Susan Wilson
Executive Director
Humane Society of Southern Arizona
Tucson, Arizona

At the Humane Society of Southern Arizona, adoption fees were raised in January 2003 to $80 for a cat, $95 for a kitten, $80 for a dog, $95 for a puppy, and $135 for purebreds. This is the first time we have differentiated between dogs and puppies or cats and kittens, or placed a premium on highly sought-after purebreds. We have met no resistance from potential adopters and are in the process of evaluating its success one year later. Even at that price, the purebreds just fly out the door (except pits, of course). Since 1997, the fees have been raised two other times and in both cases, our adoptions increased dramatically.

Tucson, though somewhat geographically isolated, still produces more companion animals than potential homes. Our adoption prices are not the highest in the community but are above the average. Included in the adoption are sterilization, microchip, first round of vaccinations, parasite treatment, first free vet exam (with private participating vets), and two months of free pet health insurance. Additionally, with cats, a feline leukemia test is included; with dogs, a free introductory canine behavior class is offered.

Throughout the year, we run special promotions, discounting fees accordingly. Additionally, we actively seek donors to underwrite adoptions for special populations (seniors, etc.) and selected promotions.

To communicate the adoption pricing to the public, we have produced a flyer and signage that compare the value of our animals to both “free” animals and pet shop animals if all the enhancements we offer were purchased at retail costs. For the calendar year of 2003, we increased adoptions of adoptable animals by 11 percent.

Bobbie Thompson
President
Animal Rescue Foundation
Milledgeville, Georgia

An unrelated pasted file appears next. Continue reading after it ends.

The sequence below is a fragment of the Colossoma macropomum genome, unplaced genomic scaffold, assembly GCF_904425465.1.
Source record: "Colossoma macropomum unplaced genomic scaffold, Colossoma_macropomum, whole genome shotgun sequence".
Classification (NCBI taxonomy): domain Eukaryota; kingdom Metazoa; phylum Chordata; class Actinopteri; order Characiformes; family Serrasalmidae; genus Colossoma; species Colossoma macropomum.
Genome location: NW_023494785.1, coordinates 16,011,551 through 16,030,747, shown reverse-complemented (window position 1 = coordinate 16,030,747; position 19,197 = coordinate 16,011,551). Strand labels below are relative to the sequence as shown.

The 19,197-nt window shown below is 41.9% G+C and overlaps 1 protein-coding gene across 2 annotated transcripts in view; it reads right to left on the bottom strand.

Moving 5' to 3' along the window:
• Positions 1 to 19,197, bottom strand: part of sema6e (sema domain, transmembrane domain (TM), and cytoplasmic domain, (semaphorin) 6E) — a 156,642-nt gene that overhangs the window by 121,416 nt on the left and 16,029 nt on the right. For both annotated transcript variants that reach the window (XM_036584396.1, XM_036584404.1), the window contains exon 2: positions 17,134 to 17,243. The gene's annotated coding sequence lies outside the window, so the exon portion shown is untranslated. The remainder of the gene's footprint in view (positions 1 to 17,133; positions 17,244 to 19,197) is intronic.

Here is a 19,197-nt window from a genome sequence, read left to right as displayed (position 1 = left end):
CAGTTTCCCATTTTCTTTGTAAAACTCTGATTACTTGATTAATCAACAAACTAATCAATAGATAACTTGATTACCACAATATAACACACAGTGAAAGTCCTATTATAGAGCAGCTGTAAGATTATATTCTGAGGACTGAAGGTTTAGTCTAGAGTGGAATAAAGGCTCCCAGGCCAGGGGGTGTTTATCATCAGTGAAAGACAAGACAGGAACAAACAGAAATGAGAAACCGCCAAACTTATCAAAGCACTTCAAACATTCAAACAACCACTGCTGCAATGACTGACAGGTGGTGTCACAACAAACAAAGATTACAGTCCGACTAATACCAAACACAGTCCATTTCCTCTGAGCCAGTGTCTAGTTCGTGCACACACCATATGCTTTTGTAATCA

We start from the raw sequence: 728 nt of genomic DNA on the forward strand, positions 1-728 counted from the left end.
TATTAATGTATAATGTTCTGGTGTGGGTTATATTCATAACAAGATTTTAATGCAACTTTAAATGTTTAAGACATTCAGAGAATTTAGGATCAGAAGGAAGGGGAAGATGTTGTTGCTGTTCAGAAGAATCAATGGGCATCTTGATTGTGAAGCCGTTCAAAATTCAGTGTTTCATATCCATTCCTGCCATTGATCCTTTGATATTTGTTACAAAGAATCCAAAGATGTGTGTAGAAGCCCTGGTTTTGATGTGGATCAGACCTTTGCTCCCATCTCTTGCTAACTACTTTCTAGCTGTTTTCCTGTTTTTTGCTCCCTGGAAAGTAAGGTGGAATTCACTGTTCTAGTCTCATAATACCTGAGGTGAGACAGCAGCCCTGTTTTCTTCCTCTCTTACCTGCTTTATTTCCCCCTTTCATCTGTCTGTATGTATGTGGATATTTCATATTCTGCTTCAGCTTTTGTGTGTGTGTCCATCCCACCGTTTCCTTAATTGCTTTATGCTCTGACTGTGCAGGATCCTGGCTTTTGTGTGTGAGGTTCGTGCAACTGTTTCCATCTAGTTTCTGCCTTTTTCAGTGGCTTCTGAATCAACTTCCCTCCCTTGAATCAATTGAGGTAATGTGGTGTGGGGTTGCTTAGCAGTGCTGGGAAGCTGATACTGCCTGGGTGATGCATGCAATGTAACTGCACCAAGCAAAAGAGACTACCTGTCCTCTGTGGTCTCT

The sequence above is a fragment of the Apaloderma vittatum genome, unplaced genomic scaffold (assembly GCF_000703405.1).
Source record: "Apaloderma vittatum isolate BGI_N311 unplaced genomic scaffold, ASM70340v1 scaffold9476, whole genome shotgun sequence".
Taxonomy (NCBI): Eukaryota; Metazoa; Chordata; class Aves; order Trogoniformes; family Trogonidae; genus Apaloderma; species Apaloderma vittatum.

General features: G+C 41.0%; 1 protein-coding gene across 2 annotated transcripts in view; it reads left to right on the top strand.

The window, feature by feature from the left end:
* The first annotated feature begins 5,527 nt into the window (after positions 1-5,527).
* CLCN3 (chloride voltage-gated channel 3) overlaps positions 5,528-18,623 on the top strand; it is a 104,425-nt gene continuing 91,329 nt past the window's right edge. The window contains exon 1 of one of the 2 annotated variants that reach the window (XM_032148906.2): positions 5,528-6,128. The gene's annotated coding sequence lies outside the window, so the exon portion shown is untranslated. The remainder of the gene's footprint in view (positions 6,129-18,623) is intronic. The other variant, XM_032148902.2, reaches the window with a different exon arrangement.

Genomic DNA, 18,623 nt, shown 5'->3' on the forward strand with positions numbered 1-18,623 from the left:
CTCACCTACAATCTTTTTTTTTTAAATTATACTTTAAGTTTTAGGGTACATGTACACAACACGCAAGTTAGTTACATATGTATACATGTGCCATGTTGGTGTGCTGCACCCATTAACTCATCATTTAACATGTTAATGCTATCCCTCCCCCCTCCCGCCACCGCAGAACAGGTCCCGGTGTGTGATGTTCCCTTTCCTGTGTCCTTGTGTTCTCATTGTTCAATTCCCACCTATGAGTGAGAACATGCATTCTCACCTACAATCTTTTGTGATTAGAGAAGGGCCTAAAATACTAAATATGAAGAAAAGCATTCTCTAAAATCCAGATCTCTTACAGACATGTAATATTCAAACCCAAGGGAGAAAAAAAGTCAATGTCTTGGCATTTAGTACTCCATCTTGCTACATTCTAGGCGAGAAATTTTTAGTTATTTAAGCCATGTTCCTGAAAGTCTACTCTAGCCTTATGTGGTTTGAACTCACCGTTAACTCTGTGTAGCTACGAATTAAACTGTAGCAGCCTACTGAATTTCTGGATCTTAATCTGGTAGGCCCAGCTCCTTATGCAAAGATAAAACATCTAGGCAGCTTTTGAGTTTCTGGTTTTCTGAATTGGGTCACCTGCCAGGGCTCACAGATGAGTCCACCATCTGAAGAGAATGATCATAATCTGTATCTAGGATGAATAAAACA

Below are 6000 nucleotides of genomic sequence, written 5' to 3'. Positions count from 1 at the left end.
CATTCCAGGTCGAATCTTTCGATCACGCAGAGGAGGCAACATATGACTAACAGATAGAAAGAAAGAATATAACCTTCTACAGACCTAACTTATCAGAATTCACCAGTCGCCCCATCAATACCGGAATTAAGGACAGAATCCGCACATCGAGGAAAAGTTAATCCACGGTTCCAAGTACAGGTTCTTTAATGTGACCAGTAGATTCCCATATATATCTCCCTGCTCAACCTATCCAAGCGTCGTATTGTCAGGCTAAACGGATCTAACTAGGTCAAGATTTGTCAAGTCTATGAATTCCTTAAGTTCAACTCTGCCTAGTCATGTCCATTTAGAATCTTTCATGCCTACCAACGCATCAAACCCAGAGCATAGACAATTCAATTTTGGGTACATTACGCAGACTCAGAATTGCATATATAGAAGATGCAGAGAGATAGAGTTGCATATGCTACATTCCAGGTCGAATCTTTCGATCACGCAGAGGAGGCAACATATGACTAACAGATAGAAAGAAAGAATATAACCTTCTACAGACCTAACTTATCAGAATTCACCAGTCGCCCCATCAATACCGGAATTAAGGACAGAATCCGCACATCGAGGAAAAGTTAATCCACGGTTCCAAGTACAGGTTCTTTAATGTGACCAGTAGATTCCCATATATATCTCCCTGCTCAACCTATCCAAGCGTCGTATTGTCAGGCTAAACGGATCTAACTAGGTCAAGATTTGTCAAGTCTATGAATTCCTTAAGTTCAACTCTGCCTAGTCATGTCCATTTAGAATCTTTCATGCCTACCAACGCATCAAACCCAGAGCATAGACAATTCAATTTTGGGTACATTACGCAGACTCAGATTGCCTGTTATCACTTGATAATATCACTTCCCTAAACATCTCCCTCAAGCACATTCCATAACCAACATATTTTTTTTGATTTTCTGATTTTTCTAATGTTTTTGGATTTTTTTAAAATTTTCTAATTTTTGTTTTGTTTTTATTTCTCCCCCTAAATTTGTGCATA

Our adoption fee covers what is required by state law, which is a rabies vaccination for all cats and dogs, and spay or neuter of cats and dogs adopted from shelters. We started off 20 years ago with a $7 adoption fee that covered just the rabies vaccination, and then we required spay and neuter of all animals (before the state law was passed). The adoption fee is now $60. This year, we will review the fee for a possible increase.

We don’t differentiate between species. The adoption fee is the same. (I remember going to an HSUS Southeast Regional Office workshop many years ago and being told not to discriminate between species, because to have different fees for a cat and a dog diminishes the species with the lesser fee.)

We keep trying to recoup our costs, but it seems that whenever we increase our fees, so do the veterinarians! We pay reduced veterinary fees for our shelter animals, but even then, we lose money with every adoption. We don’t have an in-house veterinarian to help keep our costs low. Having the adoption fee the same for all pets, we also recoup a little bit when a surrendered animal has already been altered.

Our fees are low—only $60 for sterilization and rabies vaccines. We usually don’t need to explain the low fee beyond that. When we do, we explain that for $60, the client receives about $250 of veterinary services—and we list everything from testing, vaccinations, parasite control, and heartworm preventative to all the care the pet has received while with us.